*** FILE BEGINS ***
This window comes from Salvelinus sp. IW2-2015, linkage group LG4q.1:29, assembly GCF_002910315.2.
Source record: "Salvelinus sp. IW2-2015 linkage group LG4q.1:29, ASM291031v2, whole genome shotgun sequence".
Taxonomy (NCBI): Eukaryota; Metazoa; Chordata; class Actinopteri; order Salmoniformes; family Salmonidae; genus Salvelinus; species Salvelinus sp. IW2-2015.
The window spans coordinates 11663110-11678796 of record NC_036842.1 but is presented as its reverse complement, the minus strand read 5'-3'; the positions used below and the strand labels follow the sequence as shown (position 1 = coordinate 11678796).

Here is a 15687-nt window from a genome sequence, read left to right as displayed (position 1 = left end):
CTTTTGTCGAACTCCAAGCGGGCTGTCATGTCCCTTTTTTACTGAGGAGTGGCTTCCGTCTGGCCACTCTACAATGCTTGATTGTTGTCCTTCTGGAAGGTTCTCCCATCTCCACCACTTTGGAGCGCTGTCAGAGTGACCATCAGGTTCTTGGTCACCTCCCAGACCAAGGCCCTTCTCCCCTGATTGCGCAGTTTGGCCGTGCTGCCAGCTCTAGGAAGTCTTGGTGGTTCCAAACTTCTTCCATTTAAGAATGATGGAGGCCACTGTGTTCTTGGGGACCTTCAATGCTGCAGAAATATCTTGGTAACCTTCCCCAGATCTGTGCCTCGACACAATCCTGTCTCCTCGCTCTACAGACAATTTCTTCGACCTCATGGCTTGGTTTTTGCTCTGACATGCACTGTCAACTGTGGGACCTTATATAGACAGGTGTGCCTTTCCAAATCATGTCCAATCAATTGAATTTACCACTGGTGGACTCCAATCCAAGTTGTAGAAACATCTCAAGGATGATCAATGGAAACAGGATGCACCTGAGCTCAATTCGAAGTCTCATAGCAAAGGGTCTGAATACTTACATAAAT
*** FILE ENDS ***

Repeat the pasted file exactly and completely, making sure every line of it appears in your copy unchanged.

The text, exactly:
This window comes from Salvelinus sp. IW2-2015, linkage group LG4q.1:29, assembly GCF_002910315.2.
Source record: "Salvelinus sp. IW2-2015 linkage group LG4q.1:29, ASM291031v2, whole genome shotgun sequence".
Taxonomy (NCBI): Eukaryota; Metazoa; Chordata; class Actinopteri; order Salmoniformes; family Salmonidae; genus Salvelinus; species Salvelinus sp. IW2-2015.
The window spans coordinates 11663110-11678796 of record NC_036842.1 but is presented as its reverse complement, the minus strand read 5'-3'; the positions used below and the strand labels follow the sequence as shown (position 1 = coordinate 11678796).

Here is a 15687-nt window from a genome sequence, read left to right as displayed (position 1 = left end):
CTTTTGTCGAACTCCAAGCGGGCTGTCATGTCCCTTTTTTACTGAGGAGTGGCTTCCGTCTGGCCACTCTACAATGCTTGATTGTTGTCCTTCTGGAAGGTTCTCCCATCTCCACCACTTTGGAGCGCTGTCAGAGTGACCATCAGGTTCTTGGTCACCTCCCAGACCAAGGCCCTTCTCCCCTGATTGCGCAGTTTGGCCGTGCTGCCAGCTCTAGGAAGTCTTGGTGGTTCCAAACTTCTTCCATTTAAGAATGATGGAGGCCACTGTGTTCTTGGGGACCTTCAATGCTGCAGAAATATCTTGGTAACCTTCCCCAGATCTGTGCCTCGACACAATCCTGTCTCCTCGCTCTACAGACAATTTCTTCGACCTCATGGCTTGGTTTTTGCTCTGACATGCACTGTCAACTGTGGGACCTTATATAGACAGGTGTGCCTTTCCAAATCATGTCCAATCAATTGAATTTACCACTGGTGGACTCCAATCCAAGTTGTAGAAACATCTCAAGGATGATCAATGGAAACAGGATGCACCTGAGCTCAATTCGAAGTCTCATAGCAAAGGGTCTGAATACTTACATAAAT